Traumatic events are extraordinary, not because they occur rarely, but rather because they overwhelm the ordinary human adaptations to life.
Judith Lewis Herman's book, Trauma and Recovery, is a landmark book. I don't use this term lightly. A woman who calls herself SwedishJewfish has written a lengthy review of Trauma and Recovery on The Daily Kos, describing it as a "life-changing" book. I definitely agree. I first picked up Trauma and Recovery several years after I'd been diagnosed with PTSD. I'm not sure how I had overlooked it before, but I think it was because I wasn't ready to read something theoretical yet. I was too caught up in my own head. The genius of Herman's book is that it operates on so many levels. The book is not only a history of the study of trauma and recovery, as the title suggests, it also deals with many topics that few have written about in quite the same way. I'll go through the book's sections below - hopefully briefly. If you're interested, you should get your hands on a copy because Herman's book is so filled with insights into trauma that it is impossible to share them all in a brief review.
In most books, you can skip the introduction. However, I suggest that you read Herman's introduction. It's brief and clear about why we should be interested in trauma. Herman argues that, "Remembering and telling the truth about terrible events are prerequisites both for the restoration of the social order and for the healing of individual victims." (p. 1) She then goes on to describe the conflict that is at the heart of Post-Traumatic Stress Disorder: "the conflict between the will to deny horrible events and the will to proclaim them aloud is the central dialectic of psychological trauma." And that's just on page one!
A Forgotten History
In the first section of the book, Herman discusses the history of the treatment of trauma. She begins with Freud and shows how he suppressed the evidence that sexual abuse was more widespread in the well-to-do population of Vienna than anyone suspected. Controversy is still raging on this subject, so I'll leave it to you to decide who's right. Right or wrong about Freud, Herman raises many important points about the study of trauma. She argues that it has been hard for psychologists to get "respect" for studying something that most people would rather deny. "To study psychological trauma," Herman says, "means bearing witness to horrible events." (p. 7)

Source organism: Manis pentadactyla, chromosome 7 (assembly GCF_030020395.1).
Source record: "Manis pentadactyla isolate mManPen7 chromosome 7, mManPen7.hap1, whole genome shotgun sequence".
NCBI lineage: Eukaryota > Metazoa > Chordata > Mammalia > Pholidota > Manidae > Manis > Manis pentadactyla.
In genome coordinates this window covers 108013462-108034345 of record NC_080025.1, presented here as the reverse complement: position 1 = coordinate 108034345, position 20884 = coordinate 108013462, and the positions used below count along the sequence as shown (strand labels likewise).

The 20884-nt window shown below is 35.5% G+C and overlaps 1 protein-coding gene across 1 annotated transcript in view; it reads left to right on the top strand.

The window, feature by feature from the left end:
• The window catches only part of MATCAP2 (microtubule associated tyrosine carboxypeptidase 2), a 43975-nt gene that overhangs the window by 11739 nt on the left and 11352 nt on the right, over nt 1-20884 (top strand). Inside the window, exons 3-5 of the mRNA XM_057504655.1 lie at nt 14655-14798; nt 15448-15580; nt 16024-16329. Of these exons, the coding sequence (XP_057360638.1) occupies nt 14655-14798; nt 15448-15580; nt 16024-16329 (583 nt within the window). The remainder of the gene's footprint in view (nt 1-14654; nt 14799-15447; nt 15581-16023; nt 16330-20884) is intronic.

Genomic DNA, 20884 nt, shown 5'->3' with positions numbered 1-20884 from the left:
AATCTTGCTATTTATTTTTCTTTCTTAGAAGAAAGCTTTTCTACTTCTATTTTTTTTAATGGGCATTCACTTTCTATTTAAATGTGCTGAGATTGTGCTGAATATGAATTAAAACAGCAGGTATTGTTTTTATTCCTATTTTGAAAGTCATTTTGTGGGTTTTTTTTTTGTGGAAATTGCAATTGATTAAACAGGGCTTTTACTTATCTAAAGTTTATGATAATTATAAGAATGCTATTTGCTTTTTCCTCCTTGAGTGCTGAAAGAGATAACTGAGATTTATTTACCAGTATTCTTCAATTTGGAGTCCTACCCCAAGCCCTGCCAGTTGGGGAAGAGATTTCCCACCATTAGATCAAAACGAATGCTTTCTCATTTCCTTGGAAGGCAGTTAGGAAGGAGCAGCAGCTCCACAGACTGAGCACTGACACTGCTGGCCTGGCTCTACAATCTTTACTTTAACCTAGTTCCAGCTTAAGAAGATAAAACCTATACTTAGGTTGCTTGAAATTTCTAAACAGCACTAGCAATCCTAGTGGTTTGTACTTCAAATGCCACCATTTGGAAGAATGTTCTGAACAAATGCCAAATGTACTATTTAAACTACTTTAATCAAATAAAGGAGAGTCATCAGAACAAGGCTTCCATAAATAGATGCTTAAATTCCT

The next section of the book, discusses the work of W.H.R. Rivers with shell-shocked soldiers in World War I. I've written about this work at length on an earlier post and Man Booker Award winning author, Pat Barker, has written about it in Regeneration. Barker's book - part of a trilogy on the subject - beautifully evokes the shift from punishing combat trauma to treating it humanely. That wasn't necessarily because people became more empathetic, Herman suggests, but simply because there were so many shell-shocked men in World War I, that if they had all been executed - as many were - there would have been no one left to fight the war.
Next, Herman goes on to discuss the treatment of combat trauma in the Vietnam War, when PTSD first came into usage as an official diagnosis. As Vietnam Vets returned home, they increased awareness of this issue and, in the 1970s, the Women's Movement took up the issue of rape and what they called "the rape trauma syndrome." It's amazing to realize today that it was only in 1971 that the first rape crisis center was opened in the United States. Before that, women kept quiet or were silenced about sexual violence, unless - and this is a big unless - the perpetrator came from a group that was discriminated against by society, eg. African-American men in the U.S.